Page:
On Depression and Addiction and Love
A different sort of write tonight …
Yesterday, I found myself in a very dark place, something familiar, though always disturbing and just not fun. I like fun, I like the frivolity of life, so falling into an abyss of depression coupled with the nature of addiction can be a haunting torment for anyone. I have to constantly remind myself I’m not special, unique, better than anyone else. I’m just who I am with the constant reminder of an inner struggle that is identified rather than a mystery. And then, I have to recall the concept of love.
The day I discovered I had an addictive personality, I didn’t have a revelation, the skies didn’t light up, my world remained routine. I would call my realization more of a solution to my struggles. Unfortunately it took me 45 years to come to terms with the idea. In the meantime, everything I did in my life has contributed to who I am today. A man tossed around by the reality of an insidious disease, that on its own contributes to my state of mind. When I add depression to the mix, I can only be thankful that rather than allow the monster to revive itself, I have discovered there are coping skills that do bring me out of the mire, eventually.
I think people have triggers that place them in situations they relive whether they want to or not. For me, it is family of origin. I recently spent time with a sibling, a person I love, who treats addiction and depression as a sort of over sold movement, or call it a cult, or phase that too many people rely upon to mask their true mental health or state of mind. I think if I could, I would pull my bootstraps up and put this feeling behind me, but I am more convinced today than I have been over the last three decades that the despondent nature of my reaction to depression is real and valid. Without a strong grip on my addictions, my life could turn badly overnight, as anyone in recovery can attest.
I won’t go down that road again, I cannot, I wouldn’t survive. That brings me to where I am tonight, and why I feel compelled to write this story. I want people to be able to hear the facets of how our vulnerable selves truly do feel this pain, rather than recreate it in our minds as some sort of benefit toward masking the truth. If someone comes up to me, and for the sake of their own insecurity, jabs my own strength with my recovery, I feel shallow, weak, and later on the sadness overwhelms me. I recall all of the burdens that I placed on others when I was actively practicing my alcoholic behavior, my gambling tendencies, any game that allowed me to disassociate from that person I couldn’t stand to be around, myself. I begin to question my own ability to prove to that person that I am as capable and strong as they are. In other words, if I follow their lead, I’ll be proving I can drink them under the table, in a manner of speaking.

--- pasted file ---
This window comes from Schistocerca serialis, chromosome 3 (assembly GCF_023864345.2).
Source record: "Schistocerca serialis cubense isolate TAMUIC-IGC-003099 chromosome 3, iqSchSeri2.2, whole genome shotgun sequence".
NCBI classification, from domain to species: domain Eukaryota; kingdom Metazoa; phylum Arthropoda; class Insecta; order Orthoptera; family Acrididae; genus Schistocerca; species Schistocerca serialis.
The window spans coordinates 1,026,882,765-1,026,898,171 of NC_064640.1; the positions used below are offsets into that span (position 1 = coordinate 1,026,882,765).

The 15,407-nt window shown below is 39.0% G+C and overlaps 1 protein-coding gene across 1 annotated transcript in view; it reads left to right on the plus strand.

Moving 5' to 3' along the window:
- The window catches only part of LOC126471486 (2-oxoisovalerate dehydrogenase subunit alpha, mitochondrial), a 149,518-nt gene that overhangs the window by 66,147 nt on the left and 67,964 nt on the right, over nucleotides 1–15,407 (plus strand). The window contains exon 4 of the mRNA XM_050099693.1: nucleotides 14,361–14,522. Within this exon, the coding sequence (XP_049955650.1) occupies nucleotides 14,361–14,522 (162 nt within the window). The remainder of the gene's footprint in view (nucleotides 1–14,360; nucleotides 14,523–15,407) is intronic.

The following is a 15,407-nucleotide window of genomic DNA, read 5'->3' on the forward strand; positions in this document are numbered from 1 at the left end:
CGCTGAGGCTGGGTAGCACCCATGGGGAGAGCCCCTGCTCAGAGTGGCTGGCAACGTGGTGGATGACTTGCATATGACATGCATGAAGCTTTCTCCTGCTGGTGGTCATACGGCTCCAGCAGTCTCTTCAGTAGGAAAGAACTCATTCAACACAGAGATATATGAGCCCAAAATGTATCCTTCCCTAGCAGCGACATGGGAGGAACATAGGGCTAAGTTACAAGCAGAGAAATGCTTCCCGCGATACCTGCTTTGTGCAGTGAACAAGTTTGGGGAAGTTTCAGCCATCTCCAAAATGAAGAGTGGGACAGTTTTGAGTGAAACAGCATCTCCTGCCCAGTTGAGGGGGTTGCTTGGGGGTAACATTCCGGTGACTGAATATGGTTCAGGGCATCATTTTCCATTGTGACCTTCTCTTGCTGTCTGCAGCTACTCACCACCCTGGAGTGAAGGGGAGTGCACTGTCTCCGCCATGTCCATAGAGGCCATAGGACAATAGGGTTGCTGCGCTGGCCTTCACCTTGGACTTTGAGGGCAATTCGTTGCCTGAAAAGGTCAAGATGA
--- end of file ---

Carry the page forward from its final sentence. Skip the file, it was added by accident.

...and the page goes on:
But, I am happy to say that is not who I am, and in order to keep myself in check from my demons, I surround myself with the people I love in every capacity, and I try really hard to count on the positive energy that allows our lives to flourish, rather than the negativity that easily destroys so many fragile lives.
Depression is always knocking on my door, I have to just agree with that reality and when it reappears put myself in the right situations to assist me with healthy decisions. If I say one more time, ‘I’d feel better with a scotch’ to ease the tension of a difficult situation, than I am stepping closer to the bar. If I pretend that this feeling of sadness, immobility is my own crutch and something I need to take more seriously and ‘get over’ I move myself that much closer to my own personal demise. In both situations, I forget something invaluable in my life and that is the concept of love.
We have to allow ourselves the ability to love. If in the throes of self destruction, we choose to hate ourselves, we don’t stand a chance. But if we can love, if we can know that those people that want to be around us are out there waiting for our call, then maybe we can make it to that next sunrise. I found my support in a close friend who reminded me of the beauty of life, and from her guidance continued to seek out those that would certainly help me move forward.
The reason I wrote this is still a little vague, except to say, I needed an outlet to be able to express myself. Perhaps my words can ring familiar with another reader, and we can both find some peace tonight. Perhaps we can accept there truly is a reality in the compassionate and supportive nature of love.